[Boatanchors] RF Ammeter Design and Construction

J. Forster jfor at quikus.com
Sun Dec 2 13:05:30 EST 2012

Background: A question was posted about an RF Ammeter and I suggested some
DC tests, which produced odd results...   if you applied a DC current in
one direction the meter read one value; if the current was reversed, a
dramatically different value.

In thinking about this, the meter design must have been different from

A conventional design looks sort of like this:

O--------o-------O    Main RF path
        / \
        | |    Thermocouple leads

The ones I've seen have the two Thermocouple leads welded together and
then attached to the main resistance wire with a small drop of cement.
This design should be completely independant of the current flow in the
main path.

Another design?

Based on the measurements, about the only plausible design fitting the
data is one like this:

O------o---o-----O    Main RF path
      /     \
     |       |    Thermocouple leads

It may look funky, but should work, and explain the measurements. From the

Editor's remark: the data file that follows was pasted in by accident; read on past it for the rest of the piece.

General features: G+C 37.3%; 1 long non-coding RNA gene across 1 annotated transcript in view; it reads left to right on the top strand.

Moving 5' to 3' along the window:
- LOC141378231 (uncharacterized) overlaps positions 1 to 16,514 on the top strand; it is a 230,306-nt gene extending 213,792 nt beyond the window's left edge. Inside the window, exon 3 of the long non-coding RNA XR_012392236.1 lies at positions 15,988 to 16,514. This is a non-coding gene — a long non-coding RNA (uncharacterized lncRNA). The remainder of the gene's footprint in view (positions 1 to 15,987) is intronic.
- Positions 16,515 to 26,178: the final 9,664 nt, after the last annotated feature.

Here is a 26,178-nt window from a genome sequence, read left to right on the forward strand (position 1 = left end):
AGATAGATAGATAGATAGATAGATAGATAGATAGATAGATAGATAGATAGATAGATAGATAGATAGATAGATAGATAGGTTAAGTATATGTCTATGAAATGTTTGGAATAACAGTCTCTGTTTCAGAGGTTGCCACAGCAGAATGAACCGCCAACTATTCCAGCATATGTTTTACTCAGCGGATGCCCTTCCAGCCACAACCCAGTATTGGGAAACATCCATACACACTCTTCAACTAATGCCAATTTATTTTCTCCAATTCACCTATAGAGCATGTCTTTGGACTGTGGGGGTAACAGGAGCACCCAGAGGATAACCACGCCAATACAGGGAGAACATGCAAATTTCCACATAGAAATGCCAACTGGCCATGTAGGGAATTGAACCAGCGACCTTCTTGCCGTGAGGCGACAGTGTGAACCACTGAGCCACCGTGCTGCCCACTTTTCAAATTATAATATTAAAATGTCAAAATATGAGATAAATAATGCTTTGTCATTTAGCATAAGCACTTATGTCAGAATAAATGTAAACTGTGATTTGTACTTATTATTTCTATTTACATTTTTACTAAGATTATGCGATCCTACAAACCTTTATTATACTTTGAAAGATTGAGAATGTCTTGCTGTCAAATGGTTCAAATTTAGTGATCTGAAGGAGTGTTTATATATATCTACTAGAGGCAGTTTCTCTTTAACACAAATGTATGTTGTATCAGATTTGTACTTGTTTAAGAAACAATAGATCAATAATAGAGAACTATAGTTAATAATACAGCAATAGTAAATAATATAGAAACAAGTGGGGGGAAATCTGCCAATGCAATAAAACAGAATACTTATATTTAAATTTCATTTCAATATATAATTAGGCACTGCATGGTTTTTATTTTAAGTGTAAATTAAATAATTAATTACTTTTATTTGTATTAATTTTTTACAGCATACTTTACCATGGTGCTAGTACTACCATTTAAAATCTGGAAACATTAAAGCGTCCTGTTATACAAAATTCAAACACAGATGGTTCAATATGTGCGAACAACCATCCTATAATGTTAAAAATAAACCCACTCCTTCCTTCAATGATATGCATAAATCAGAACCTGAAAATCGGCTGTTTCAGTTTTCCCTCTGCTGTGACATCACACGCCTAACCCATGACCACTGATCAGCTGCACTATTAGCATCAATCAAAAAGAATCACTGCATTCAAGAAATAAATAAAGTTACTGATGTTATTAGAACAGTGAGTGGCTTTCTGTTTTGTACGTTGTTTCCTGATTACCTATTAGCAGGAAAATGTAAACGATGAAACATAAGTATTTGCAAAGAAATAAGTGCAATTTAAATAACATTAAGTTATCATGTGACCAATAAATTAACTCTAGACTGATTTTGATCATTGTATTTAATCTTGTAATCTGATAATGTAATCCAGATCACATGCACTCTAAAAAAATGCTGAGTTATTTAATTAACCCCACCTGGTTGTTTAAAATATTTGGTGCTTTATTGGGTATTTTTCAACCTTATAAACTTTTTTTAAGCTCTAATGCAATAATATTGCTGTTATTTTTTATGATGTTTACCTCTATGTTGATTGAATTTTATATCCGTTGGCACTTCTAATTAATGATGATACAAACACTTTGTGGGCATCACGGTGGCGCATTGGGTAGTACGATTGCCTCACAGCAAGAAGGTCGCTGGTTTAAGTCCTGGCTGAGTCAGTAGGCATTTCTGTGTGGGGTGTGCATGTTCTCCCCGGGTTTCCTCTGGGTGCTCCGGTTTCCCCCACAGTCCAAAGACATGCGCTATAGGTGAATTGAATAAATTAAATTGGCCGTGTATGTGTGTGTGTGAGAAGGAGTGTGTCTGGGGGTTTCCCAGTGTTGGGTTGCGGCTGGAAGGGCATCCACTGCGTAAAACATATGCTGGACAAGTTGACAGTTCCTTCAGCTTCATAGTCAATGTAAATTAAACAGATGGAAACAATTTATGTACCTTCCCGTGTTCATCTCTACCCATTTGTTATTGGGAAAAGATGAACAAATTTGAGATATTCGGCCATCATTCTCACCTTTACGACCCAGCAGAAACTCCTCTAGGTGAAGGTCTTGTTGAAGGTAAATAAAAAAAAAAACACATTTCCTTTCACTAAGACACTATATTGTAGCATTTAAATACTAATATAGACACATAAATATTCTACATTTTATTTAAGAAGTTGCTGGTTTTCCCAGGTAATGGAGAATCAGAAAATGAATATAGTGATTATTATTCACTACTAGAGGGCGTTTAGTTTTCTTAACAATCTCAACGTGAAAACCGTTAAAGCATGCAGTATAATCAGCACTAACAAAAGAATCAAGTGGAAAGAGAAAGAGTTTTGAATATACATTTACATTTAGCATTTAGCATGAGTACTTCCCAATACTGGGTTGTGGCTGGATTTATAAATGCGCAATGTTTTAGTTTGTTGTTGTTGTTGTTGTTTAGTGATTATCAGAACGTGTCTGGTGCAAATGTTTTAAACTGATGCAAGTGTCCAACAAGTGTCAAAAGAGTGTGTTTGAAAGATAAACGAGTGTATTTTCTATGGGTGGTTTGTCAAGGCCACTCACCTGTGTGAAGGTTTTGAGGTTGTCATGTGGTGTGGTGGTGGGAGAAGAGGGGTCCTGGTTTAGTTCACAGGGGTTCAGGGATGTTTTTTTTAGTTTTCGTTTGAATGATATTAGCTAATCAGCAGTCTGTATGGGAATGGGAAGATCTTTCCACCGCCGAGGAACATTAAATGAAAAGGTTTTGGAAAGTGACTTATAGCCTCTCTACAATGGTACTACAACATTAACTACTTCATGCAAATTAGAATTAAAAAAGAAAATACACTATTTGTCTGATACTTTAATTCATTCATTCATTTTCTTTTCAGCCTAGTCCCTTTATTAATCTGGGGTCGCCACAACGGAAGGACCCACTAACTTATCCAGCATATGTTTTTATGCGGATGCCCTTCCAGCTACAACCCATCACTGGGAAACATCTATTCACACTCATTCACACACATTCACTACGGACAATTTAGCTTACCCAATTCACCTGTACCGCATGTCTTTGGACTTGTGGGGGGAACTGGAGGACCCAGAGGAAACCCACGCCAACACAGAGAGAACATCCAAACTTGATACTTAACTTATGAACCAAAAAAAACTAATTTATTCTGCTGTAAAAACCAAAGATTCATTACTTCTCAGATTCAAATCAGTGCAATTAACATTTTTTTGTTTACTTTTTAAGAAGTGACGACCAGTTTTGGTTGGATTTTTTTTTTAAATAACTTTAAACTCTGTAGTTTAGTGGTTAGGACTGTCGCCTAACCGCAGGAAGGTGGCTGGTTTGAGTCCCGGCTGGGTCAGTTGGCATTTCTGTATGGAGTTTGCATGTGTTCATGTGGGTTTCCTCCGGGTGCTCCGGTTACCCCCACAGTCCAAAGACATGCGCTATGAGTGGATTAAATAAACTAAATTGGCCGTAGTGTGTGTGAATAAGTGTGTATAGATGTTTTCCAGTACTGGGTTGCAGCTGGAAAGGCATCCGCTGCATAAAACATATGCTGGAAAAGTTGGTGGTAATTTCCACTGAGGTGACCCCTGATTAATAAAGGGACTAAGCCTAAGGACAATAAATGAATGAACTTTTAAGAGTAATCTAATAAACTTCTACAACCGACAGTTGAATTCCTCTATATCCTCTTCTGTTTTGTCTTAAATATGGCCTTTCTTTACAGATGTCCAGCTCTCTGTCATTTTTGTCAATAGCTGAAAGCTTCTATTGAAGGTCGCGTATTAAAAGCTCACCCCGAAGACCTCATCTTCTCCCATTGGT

meter circuit's point of view, the two series couples (left TC to main &
main to TC right) appears as just a single couple, if the main line is
uniform. The middle section of dissimilar metals cancels out.

However, if there is a DC component in the main line, ther IR drop between
the couple points will add or subtract from the thermoelectrically
generated voltage, giving different readings depending on the direction of
the DC current.

This is strange to me, and I've never seen it discussed anywhere.

Does anybody know of references. It is important because it is hard to
calibrate RF Ammeters at RF, and this rules out the use of a thermocouple
as a transfer standard between AC and DC.




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